Choosing an attacking style
Before you get into the details about attacking play such as passing, dribbling, shooting, overlaps and so on it helps to keep two things in mind;
- Possession begins where you win the ball. Winning the ball on the edge of your penalty area is different then winning it on the edge of the opponents.
- Everyone has to be on the same page about what to do.
Since you cannot attack without the ball your attacking play begins with how and where you plan on winning the ball back. The defensive plan has to accomodate the attacking plan. Generally, there are two different styles of "Attacking" play, the playmaking and counter attacking styles. Both start with the same premise, "We’ll defend here because it suits the situation. We’ll be building our attacks from this area of the field." It’s the "Here" that seperates them.
- Playmaking style. The entire team is committed to playing the game in the opponents half of the field. It is a high risk, high pressure game requiring better qualities then the opponents offer. In 11v11 the 3-4-3, takes you to UEFA.com, in possession is one example of how tactics and style are related. Holland vs. Argentina, WC ’74, takes you to YouTube, provides some good examples of the playmaking style. It looks as if the entire Dutch team is playing in the Argentinians back third. (Note how Holland defends against the Argentine freekick.) Here, takes you to YouTube, is a look at the risks of the playmaking style. Slovenia employs the counter attacking game against Hollands playmaking style.
- Counter attacking style. This is a safety first approach. Only a limited number of players have real attacking roles, the rest support the attack from behind the ball. Also the team looks for opportunities to get forward instead of trying to create them. Here, takes you to YouTube, Liverpool gives a classic example of counterattacking soccer. They’re thinking "You’re corner, our attack" and with only 7 touches in 14 seconds they go from their own end line to win a penalty. (The game is also reduced from 11v11 to 2v2 in the same amount of time.)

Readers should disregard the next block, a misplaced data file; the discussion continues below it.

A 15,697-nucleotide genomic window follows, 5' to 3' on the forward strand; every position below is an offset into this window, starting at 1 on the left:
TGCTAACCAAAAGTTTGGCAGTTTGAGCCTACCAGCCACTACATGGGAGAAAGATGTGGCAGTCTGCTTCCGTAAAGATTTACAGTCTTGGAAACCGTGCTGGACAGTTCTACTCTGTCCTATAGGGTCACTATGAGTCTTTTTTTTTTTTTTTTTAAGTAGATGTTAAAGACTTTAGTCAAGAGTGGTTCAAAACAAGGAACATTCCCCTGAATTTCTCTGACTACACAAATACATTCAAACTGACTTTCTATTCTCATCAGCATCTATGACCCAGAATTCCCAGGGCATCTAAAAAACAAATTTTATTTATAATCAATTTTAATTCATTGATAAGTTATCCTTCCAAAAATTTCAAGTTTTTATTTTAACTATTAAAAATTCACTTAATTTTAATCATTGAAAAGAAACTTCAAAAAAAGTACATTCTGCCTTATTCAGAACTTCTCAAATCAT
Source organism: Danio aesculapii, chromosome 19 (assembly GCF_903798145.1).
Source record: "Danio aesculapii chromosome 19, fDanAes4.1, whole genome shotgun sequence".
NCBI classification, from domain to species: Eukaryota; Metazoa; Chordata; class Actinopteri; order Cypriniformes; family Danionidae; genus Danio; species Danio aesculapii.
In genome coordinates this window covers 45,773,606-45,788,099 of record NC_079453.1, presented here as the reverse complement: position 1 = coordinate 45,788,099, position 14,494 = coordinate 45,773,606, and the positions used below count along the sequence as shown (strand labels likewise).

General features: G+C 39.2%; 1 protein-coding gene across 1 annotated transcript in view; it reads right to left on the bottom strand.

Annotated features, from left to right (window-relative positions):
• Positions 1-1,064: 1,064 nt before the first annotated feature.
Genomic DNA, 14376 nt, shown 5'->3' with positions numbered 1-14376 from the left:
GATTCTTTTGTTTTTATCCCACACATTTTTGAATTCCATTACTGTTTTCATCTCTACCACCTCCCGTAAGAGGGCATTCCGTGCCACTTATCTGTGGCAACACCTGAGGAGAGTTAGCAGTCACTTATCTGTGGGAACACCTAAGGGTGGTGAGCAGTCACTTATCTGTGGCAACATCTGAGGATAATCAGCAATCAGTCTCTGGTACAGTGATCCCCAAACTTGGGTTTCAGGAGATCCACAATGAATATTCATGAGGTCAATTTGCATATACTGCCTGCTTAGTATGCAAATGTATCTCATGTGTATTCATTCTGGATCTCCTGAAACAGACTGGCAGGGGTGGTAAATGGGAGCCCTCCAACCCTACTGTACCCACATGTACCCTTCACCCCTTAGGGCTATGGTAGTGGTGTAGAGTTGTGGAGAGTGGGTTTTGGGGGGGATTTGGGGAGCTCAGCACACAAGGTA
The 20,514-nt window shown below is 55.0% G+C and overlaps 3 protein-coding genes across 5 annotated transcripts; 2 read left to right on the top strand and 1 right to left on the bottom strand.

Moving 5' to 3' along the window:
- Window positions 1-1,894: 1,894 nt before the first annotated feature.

Even in small sided games like 1v1 and 2v2 players and teams have to understand the difference between these two styles. What factors contribute to the choice? When is one style preferable to the other? What skill sets are necessary for each?
It’s rare that teams play in only one style. Instead, teams must constantly move between the two. When things go well you’re able to mostly play in the style of your choice.
What to do - Two choices
When you regain possession everyone has to come to the same decision about what to do. They need to coordinate their actions to the situation to execute their plan. It helps to reduce the decision to two choices, to build up the play, e.g. hold the ball and play for possession, or look for the quick counter attack. This either/or way of thinking is based on the situation that they players face.
Small sided games provide dozens of situations where players are confronted with this choice in a very short period of time. They provide players with many opportunities to read and answer the question, "Do we build up or counter" in elementary forms. The constant repetition of this moment makes 2v2, 3v3 and 4v4 games an ideal training environment for the players concentration. Drills do not address this basic aspect of the game.